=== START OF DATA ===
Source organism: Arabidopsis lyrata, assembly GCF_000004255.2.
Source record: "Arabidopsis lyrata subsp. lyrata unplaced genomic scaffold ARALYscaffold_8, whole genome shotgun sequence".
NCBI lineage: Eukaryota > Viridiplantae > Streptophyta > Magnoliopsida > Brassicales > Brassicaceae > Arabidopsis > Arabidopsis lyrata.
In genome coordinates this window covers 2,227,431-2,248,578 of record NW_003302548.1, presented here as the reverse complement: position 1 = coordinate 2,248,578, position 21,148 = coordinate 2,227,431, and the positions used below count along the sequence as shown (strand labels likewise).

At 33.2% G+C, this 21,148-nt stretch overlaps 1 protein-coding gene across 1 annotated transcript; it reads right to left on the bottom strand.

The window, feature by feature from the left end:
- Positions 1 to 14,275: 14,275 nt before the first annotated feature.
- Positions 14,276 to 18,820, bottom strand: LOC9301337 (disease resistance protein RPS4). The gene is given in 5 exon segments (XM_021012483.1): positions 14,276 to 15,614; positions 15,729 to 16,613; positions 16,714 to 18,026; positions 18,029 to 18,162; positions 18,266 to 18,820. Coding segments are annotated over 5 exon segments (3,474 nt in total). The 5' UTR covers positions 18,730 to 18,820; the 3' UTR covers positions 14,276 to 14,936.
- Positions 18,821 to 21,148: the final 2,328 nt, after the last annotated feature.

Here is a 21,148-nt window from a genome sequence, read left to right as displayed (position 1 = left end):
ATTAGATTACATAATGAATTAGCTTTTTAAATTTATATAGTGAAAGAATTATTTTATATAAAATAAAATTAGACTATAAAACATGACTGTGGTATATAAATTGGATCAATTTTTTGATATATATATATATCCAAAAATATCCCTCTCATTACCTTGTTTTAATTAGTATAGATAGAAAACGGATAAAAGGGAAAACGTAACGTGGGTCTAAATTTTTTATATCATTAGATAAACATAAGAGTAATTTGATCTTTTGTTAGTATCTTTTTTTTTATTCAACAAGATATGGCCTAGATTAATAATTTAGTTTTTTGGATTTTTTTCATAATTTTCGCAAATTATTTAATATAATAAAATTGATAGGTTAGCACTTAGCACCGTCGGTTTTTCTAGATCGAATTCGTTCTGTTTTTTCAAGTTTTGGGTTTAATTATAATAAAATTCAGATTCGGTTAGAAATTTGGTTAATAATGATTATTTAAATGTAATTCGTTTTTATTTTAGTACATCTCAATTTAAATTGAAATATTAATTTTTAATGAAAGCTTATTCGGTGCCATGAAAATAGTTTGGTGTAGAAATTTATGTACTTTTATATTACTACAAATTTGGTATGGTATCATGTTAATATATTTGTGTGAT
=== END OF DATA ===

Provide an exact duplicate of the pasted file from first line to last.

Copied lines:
Source organism: Arabidopsis lyrata, assembly GCF_000004255.2.
Source record: "Arabidopsis lyrata subsp. lyrata unplaced genomic scaffold ARALYscaffold_8, whole genome shotgun sequence".
NCBI lineage: Eukaryota > Viridiplantae > Streptophyta > Magnoliopsida > Brassicales > Brassicaceae > Arabidopsis > Arabidopsis lyrata.
In genome coordinates this window covers 2,227,431-2,248,578 of record NW_003302548.1, presented here as the reverse complement: position 1 = coordinate 2,248,578, position 21,148 = coordinate 2,227,431, and the positions used below count along the sequence as shown (strand labels likewise).

At 33.2% G+C, this 21,148-nt stretch overlaps 1 protein-coding gene across 1 annotated transcript; it reads right to left on the bottom strand.

The window, feature by feature from the left end:
- Positions 1 to 14,275: 14,275 nt before the first annotated feature.
- Positions 14,276 to 18,820, bottom strand: LOC9301337 (disease resistance protein RPS4). The gene is given in 5 exon segments (XM_021012483.1): positions 14,276 to 15,614; positions 15,729 to 16,613; positions 16,714 to 18,026; positions 18,029 to 18,162; positions 18,266 to 18,820. Coding segments are annotated over 5 exon segments (3,474 nt in total). The 5' UTR covers positions 18,730 to 18,820; the 3' UTR covers positions 14,276 to 14,936.
- Positions 18,821 to 21,148: the final 2,328 nt, after the last annotated feature.

Here is a 21,148-nt window from a genome sequence, read left to right as displayed (position 1 = left end):
ATTAGATTACATAATGAATTAGCTTTTTAAATTTATATAGTGAAAGAATTATTTTATATAAAATAAAATTAGACTATAAAACATGACTGTGGTATATAAATTGGATCAATTTTTTGATATATATATATATCCAAAAATATCCCTCTCATTACCTTGTTTTAATTAGTATAGATAGAAAACGGATAAAAGGGAAAACGTAACGTGGGTCTAAATTTTTTATATCATTAGATAAACATAAGAGTAATTTGATCTTTTGTTAGTATCTTTTTTTTTATTCAACAAGATATGGCCTAGATTAATAATTTAGTTTTTTGGATTTTTTTCATAATTTTCGCAAATTATTTAATATAATAAAATTGATAGGTTAGCACTTAGCACCGTCGGTTTTTCTAGATCGAATTCGTTCTGTTTTTTCAAGTTTTGGGTTTAATTATAATAAAATTCAGATTCGGTTAGAAATTTGGTTAATAATGATTATTTAAATGTAATTCGTTTTTATTTTAGTACATCTCAATTTAAATTGAAATATTAATTTTTAATGAAAGCTTATTCGGTGCCATGAAAATAGTTTGGTGTAGAAATTTATGTACTTTTATATTACTACAAATTTGGTATGGTATCATGTTAATATATTTGTGTGAT